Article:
Peripheral Vascular Disease

What is peripheral vascular disease?

Peripheral vascular disease (PVD)
is a slow and progressive disorder of the blood vessels. Narrowing, blockage, or spasms
in a blood vessel can cause PVD.

PVD may affect any blood vessel
outside of the heart. This includes the arteries, veins, or lymphatic vessels. Organs
supplied by these vessels, such as the brain or legs, may not get enough blood flow for
healthy function. The legs and feet are most often affected.

Peripheral vascular disease is also
called peripheral arterial disease (PAD). 

What causes peripheral vascular disease?

The most common cause of PVD is
atherosclerosis. This is the buildup of plaque inside the artery wall. Plaque reduces
the amount of blood flow to the limbs. It decreases the oxygen and nutrients sent to
the tissue. Blood clots may form on the artery walls. This makes the inner size of the
blood vessels even smaller and blocks off major arteries.

Other causes of PVD may include:

  • Injury to the arms or legs
  • Irregular anatomy of muscles or ligaments
  • Infection

People with coronary artery disease (CAD) often also have PVD. 

Who is at risk for peripheral vascular disease?

Risk factors that you can’t change
include:

  • Age (higher risk over age 50)
  • History of heart disease
  • Male gender
  • Postmenopausal women
  • Family history of high cholesterol, high blood pressure, or peripheral vascular disease

Risk factors that may be changed or treated include:

  • Coronary artery disease
  • Diabetes
  • High cholesterol
  • High blood pressure
  • Overweight
  • Physical inactivity
  • Smoking or use of tobacco products

Those who smoke or have diabetes
have the highest risk of complications from PVD. This is because these risk factors
cause impaired blood flow. 

What are the symptoms of peripheral vascular disease?

About half the people diagnosed
with PVD have no symptoms. For those with symptoms, the most common first symptom is
painful leg cramping that occurs with exercise and is relieved by rest. This is known as
intermittent claudication. During rest, the muscles need less blood flow, so the pain
disappears. It may occur in 1 or both legs. This depends on the location of the clogged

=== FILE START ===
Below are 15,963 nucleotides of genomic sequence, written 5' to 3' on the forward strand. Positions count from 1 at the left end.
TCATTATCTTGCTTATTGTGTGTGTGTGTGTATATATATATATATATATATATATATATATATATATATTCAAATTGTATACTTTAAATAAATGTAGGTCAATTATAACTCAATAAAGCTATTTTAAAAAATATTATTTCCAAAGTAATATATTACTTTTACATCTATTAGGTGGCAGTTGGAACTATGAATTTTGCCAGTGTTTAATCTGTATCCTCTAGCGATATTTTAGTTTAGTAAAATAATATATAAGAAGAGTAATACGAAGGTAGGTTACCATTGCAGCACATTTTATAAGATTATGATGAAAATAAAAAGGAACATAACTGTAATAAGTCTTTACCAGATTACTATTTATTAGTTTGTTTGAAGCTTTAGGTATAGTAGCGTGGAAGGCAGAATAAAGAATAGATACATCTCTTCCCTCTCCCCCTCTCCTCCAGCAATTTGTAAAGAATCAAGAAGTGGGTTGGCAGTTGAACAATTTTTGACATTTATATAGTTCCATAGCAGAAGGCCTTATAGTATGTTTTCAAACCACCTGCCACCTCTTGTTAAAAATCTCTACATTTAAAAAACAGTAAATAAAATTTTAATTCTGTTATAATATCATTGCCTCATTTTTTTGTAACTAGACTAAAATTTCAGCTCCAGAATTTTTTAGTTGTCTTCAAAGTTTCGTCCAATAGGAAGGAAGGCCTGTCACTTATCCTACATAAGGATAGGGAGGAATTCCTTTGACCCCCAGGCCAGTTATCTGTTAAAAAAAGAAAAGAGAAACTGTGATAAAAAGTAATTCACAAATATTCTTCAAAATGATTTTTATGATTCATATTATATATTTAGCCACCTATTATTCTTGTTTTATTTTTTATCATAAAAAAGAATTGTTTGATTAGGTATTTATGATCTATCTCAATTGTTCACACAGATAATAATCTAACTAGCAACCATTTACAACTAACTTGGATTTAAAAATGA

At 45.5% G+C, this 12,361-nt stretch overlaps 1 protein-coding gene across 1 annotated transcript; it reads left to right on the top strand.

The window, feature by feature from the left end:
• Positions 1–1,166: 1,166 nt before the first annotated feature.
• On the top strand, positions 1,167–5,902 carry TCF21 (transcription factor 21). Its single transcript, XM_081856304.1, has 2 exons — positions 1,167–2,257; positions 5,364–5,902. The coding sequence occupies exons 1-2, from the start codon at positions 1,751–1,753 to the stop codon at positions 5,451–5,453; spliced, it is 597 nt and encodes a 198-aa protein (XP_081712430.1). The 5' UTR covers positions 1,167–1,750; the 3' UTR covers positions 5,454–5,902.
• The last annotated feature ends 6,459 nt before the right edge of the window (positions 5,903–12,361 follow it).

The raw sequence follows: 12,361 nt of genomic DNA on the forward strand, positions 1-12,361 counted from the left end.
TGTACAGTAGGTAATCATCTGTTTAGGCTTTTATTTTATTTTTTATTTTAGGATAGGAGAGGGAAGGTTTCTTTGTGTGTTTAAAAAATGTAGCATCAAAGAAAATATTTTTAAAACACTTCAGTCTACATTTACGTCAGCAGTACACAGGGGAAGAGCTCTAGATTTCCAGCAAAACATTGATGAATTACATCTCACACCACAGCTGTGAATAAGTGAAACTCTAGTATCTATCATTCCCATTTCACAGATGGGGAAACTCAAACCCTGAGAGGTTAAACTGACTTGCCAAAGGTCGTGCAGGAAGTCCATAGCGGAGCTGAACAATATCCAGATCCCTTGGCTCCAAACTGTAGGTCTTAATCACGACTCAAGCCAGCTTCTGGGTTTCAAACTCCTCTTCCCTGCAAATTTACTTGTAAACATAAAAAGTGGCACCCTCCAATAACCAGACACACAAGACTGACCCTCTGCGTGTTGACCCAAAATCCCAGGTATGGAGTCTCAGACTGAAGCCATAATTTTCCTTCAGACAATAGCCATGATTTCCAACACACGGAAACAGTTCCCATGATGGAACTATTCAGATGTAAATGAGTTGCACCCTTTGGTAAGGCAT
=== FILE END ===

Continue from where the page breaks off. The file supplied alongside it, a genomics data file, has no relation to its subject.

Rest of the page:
or narrowed artery.

Other symptoms of PVD may include:

  • Changes in the skin, including decreased skin temperature, or thin, brittle, shiny skin on the legs and feet
  • Weak pulses in the legs and the feet
  • Gangrene (dead tissue due to lack of blood flow)
  • Hair loss on the legs
  • Impotence
  • Wounds that won’t heal over pressure points, such as heels or ankles
  • Numbness, weakness, or heaviness in muscles
  • Pain (described as burning or aching) at rest, commonly in the toes and at night while lying flat
  • Paleness when the legs are elevated
  • Reddish-blue discoloration of the extremities
  • Restricted mobility
  • Severe pain when the artery is very narrow or blocked
  • Thickened, opaque toenails

The symptoms of PVD may look like other conditions. See your healthcare provider for a diagnosis. 

How is peripheral vascular disease diagnosed?

Your healthcare provider will ask
about your medical history. They will give you a physical exam. You may also have tests
such as:

  • Angiogram. This is an X-ray of the arteries and veins to find
    blockage or narrowing. This procedure is done by putting a thin, flexible tube into
    an artery in the leg and injecting a contrast dye. The contrast dye makes the
    arteries and veins visible on the X-ray.
  • Ankle-brachial index (ABI). An ABI is a comparison of the blood
    pressure in the ankle with the blood pressure in the arm. It is done using a regular
    blood pressure cuff and a Doppler ultrasound device. To determine the ABI, the
    systolic blood pressure (the top number of the blood pressure measurement) of the
    ankle is divided by the systolic blood pressure of the arm. 
  • Doppler
    ultrasound flow studies. 
    This uses high-frequency sound waves and a
    computer to create images of blood vessels, tissues, and organs. Your doctor may use
    the Doppler test to measure and assess the flow of blood. Faintness or absence of
    sound may mean blood flow is blocked. 
  • Magnetic
    resonance angiography (MRA). 
    This noninvasive test uses a large
    magnet, radio waves, and a computer to make detailed images of organs and other
    tissues in the body. Your doctor injects a special dye during the procedure. This is
    done so that blood vessels are more visible. 
  • Treadmill
    exercise test.
    For
    t
    his test, you will walk on a treadmill so your doctor can monitor blood flow
    during exercise.
  • Photoplethysmography (PPG).This exam is comparable to the ankle brachial index except that it uses a very
    tiny blood pressure cuff around the toe and a PPG sensor (infrared light to evaluate
    blood flow near the surface of the skin) to record waveforms and blood pressure
    measurements. Your doctor can then compare these measurements to the systolic blood
    pressure in the arm.
  • Pulse volume
    recording (PVR) waveform analysis.
    Your doctor uses this test to calculate blood volume changes in the legs using a
    recording device that displays the results as a waveform.
  • Reactive
    hyperemia test.
    This test is similar to an ABI or a treadmill test but used for people who can’t
    walk on a treadmill. While you are lying on your back, your doctor takes comparative
    blood pressure measurements on the thighs and ankles to determine any decrease
    between the sites.